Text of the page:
Finger Fracture Fixation

This procedure uses pins, screws, or metal plates to repair broken bones in the fingers. The actual fixation method will depend on the location and pattern of the break.

Despite a fractured finger seeming like a minor injury, it can cause serious functional problems for the entire hand if left untreated. While the bones in the hand are small, they must line up precisely or the entire structure of the hand may fall out of alignment. There are 14 bones in total in the fingers (phalanges) of each hand, all of which are susceptible to fracture under the right conditions. A fractured finger often causes pain, swelling, tenderness and bruising. Moving the injured finger may be difficult, and it may look deformed.

Although these symptoms usually develop minutes after the finger is fractured, they can vary from mild to severe depending on the extent of the injury. Proper medical treatment is important for alleviating painful symptoms, and for making sure the finger and hand do not sustain permanent damage. Finger fracture fixation may be surgical or nonsurgical, depending on the misalignment of the broken bone.

Symptoms of a Finger Fracture

The most frequently injured parts of the hand are the fingers. A broken finger can be caused by, among other things, extending a hand to break a fall, slamming it in a door, jamming it while catching a ball and boxing. A carelessness moment while working with certain tools may also lead to a fractured finger.

Signs of a broken finger can include the following:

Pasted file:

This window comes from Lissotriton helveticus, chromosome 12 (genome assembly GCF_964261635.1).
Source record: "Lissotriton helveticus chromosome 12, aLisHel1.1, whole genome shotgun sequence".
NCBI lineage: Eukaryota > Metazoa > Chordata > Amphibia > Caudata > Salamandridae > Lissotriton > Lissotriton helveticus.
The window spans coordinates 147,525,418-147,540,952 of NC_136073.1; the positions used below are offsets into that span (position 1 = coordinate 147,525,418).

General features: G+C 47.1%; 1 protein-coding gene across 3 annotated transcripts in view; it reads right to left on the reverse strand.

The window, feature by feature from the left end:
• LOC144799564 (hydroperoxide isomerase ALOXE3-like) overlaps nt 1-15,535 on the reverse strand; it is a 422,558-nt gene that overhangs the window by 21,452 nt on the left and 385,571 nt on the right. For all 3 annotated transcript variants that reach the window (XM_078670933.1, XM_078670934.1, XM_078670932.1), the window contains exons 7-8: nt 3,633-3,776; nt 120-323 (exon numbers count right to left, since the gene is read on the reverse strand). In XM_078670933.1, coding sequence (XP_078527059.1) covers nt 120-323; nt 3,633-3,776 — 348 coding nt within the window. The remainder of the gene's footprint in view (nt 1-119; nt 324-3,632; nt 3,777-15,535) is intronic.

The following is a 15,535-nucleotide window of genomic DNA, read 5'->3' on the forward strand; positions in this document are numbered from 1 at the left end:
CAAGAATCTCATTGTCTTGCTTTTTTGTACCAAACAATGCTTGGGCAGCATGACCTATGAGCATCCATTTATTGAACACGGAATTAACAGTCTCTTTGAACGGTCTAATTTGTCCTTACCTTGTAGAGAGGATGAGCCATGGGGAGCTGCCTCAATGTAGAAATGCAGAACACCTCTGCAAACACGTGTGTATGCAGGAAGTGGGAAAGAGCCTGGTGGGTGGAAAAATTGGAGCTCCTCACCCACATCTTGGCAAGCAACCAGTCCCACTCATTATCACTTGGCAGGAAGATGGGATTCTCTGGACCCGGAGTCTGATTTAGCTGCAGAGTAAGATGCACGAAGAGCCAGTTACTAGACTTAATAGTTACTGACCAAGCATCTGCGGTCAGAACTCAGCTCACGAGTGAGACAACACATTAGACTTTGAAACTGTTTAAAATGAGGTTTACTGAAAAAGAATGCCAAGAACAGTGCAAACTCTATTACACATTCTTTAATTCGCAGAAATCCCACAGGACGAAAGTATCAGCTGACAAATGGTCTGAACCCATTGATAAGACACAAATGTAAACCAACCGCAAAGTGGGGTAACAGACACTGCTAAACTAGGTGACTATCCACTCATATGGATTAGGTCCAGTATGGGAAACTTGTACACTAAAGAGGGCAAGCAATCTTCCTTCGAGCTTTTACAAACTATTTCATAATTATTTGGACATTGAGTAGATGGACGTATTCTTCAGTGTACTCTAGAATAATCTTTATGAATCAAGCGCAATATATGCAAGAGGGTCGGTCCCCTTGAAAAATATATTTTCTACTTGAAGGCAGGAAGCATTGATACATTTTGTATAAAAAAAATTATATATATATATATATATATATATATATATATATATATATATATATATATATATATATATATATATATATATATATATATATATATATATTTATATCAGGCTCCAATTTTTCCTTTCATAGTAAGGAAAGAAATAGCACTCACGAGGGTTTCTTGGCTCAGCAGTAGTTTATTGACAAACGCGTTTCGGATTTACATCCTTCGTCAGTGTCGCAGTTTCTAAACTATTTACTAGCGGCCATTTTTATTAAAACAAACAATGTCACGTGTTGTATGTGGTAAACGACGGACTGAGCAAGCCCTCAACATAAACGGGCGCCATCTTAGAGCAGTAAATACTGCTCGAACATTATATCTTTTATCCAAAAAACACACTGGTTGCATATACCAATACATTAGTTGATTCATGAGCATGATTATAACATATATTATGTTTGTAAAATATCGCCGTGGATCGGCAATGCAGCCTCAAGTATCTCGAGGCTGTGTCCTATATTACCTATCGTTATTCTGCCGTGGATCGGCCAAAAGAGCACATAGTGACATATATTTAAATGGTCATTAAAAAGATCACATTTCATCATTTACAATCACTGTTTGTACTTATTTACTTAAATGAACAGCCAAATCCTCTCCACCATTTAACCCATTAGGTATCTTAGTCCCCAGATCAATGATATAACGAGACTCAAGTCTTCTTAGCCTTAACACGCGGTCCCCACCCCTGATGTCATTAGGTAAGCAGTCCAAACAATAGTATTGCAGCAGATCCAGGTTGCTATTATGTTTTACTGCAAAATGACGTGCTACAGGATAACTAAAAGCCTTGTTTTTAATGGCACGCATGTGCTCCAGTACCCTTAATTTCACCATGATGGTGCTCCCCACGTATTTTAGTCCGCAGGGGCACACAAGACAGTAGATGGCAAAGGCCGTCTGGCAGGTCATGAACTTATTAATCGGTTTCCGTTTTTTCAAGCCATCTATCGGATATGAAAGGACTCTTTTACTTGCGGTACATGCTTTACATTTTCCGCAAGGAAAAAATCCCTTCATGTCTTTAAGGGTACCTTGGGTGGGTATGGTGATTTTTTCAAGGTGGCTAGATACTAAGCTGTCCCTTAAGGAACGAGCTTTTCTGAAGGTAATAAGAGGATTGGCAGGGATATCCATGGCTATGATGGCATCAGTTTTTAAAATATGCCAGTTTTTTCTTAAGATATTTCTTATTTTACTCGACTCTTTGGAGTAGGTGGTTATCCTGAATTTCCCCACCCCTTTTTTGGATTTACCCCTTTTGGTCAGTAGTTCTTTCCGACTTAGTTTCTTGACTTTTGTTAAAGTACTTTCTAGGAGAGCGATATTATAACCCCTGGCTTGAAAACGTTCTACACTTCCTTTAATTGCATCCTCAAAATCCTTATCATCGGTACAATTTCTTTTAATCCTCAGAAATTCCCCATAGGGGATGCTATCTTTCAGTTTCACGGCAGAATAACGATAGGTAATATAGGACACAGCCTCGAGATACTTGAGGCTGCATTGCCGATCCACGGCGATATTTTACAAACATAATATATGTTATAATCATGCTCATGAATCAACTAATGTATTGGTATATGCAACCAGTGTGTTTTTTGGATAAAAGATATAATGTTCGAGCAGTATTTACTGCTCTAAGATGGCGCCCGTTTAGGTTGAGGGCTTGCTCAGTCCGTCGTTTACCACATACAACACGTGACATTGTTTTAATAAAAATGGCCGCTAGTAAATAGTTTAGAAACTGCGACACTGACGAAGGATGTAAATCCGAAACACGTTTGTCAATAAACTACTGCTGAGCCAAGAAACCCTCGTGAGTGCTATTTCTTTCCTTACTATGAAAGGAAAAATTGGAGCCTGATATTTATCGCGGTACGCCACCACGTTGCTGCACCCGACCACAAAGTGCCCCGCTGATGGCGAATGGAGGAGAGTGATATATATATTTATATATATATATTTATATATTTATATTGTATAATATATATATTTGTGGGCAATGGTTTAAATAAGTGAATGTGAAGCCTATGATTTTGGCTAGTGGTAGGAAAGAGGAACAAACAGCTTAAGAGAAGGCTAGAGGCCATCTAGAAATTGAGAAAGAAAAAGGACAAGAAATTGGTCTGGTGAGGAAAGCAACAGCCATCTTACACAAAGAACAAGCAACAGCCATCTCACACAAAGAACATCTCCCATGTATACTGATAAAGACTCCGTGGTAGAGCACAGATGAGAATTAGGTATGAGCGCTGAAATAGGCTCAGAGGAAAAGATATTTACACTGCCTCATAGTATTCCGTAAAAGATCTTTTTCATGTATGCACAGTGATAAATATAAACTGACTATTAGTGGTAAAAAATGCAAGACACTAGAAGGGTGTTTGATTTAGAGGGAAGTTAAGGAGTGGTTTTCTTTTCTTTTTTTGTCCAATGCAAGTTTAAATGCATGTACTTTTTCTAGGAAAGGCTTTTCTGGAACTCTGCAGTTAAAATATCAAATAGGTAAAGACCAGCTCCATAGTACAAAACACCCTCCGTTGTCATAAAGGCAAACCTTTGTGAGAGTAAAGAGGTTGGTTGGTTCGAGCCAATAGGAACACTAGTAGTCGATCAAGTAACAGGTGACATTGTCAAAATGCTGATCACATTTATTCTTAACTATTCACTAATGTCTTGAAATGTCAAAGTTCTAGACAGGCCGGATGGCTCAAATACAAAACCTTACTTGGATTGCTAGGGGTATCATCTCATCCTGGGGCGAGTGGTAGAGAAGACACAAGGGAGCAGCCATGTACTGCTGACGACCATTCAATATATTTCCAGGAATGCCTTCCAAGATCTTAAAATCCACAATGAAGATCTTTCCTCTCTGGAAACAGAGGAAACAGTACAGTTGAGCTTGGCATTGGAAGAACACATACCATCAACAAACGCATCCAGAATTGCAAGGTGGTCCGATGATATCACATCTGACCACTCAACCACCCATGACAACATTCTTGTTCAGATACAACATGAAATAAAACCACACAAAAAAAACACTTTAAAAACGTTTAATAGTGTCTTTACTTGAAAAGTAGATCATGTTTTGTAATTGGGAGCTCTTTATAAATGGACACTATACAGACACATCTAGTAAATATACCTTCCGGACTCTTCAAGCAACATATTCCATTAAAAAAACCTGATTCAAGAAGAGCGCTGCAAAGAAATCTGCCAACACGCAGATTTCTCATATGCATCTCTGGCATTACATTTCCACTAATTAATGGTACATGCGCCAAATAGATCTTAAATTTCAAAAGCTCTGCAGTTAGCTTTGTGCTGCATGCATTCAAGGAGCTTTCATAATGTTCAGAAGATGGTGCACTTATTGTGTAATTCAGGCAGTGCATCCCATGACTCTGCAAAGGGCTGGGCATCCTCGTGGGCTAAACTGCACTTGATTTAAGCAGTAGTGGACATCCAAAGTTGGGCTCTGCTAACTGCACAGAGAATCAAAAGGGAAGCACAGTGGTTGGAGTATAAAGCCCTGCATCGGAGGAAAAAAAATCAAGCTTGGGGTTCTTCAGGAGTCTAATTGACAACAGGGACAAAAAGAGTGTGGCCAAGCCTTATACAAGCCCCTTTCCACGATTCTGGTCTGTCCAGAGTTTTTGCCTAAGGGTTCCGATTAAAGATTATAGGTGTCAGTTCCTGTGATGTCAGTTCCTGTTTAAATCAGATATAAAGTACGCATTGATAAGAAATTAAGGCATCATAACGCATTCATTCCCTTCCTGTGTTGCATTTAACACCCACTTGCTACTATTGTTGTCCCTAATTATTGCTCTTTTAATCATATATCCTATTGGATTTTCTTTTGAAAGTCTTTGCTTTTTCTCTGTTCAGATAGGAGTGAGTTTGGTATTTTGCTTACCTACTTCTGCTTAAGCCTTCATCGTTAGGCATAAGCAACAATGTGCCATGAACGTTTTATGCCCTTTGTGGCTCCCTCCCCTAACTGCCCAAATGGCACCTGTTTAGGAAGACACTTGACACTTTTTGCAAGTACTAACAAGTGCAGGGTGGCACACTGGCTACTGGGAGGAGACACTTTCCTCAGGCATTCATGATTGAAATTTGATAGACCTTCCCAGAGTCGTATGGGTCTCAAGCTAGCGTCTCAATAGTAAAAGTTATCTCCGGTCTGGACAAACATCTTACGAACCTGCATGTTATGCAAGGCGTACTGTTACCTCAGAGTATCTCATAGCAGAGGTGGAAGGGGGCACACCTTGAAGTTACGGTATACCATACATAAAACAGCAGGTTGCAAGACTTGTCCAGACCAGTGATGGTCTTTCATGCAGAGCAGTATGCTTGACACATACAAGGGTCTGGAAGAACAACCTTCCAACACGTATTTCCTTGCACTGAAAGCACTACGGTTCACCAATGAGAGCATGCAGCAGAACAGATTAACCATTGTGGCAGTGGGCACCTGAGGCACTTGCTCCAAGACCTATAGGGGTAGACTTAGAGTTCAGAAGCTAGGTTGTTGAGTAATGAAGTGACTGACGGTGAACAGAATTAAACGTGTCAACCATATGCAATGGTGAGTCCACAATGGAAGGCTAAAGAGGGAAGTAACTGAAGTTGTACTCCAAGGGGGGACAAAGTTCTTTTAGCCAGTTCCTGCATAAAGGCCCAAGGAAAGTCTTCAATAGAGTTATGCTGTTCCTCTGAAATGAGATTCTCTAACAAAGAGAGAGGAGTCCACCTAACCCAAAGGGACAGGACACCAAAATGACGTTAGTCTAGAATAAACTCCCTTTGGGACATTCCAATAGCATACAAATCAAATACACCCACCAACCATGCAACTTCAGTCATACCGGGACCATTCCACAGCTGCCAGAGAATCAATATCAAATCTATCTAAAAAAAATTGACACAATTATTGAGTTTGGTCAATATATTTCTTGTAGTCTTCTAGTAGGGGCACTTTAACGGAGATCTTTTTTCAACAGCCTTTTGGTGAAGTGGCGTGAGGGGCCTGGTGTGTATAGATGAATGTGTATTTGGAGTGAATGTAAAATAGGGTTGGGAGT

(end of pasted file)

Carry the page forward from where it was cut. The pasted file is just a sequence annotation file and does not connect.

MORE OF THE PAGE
• Pain
  • Swelling
  • Bruising
  • Numbness
  • Difficulty moving the finger
  • Deformed-looking finger

Swelling may also affect the fingers adjacent to the one that is broken.

Reasons for Finger Fracture Fixation

Finger fractures are diagnosed following a physical examination of the hands and fingers. During this examination, the doctor will evaluate how well the fingers line up when the hand is extended, and determine if the injured finger looks too short. X-rays may be taken of both hands, to compare the injured finger to the same, uninjured finger on the other hand. After the finger fracture has been identified, the doctor can determine what type of fixation will best address it.

Nonsurgical Finger Fracture Fixation

Most broken fingers can be successfully treated without surgery. Nonsurgical finger fracture fixation can be achieved with the patient wearing a splint or a cast to hold the finger straight and in its proper position, protecting it from further injury as it heals. In some cases, the uninjured fingers next to the fractured finger may also be splinted to provide additional support. Splints or casts usually need to be worn for about 3 or 4 weeks, or until the fracture has fully healed.

Surgical Finger Fracture Fixation

For finger fractures that cause severe misalignment, surgery may be required. Surgical finger fracture fixation is performed under local anesthesia to minimize discomfort. During surgery, broken bones are realigned using pins, screws or wires to secure them in the correct position. A cast or splint is then used to ensure that the repositioned bones of the finger heal correctly. The cast or splint is typically worn for 4 to 6 weeks. The pins, screws or wires may be removed once the finger has healed, or may be left in place to ensure that the bones do not shift over time.

Recovery from Finger Fracture Fixation

After healing is complete, physical therapy is usually prescribed. Physical therapy exercises may include squeezing a ball to improve finger mobility and extension exercises to address finger strength and mobility. Patients will usually be taught to grip and support items by placing the least amount of stress on the finger joints. Most patients require two to three months of physical therapy, and full recovery may take up to four months.

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  • American Orthopaedic Society for Sports Medicine
  • American Association for Hand Surgery
  • American Academy Of Orthopaedic Surgeons
  • The American Board of Pediatrics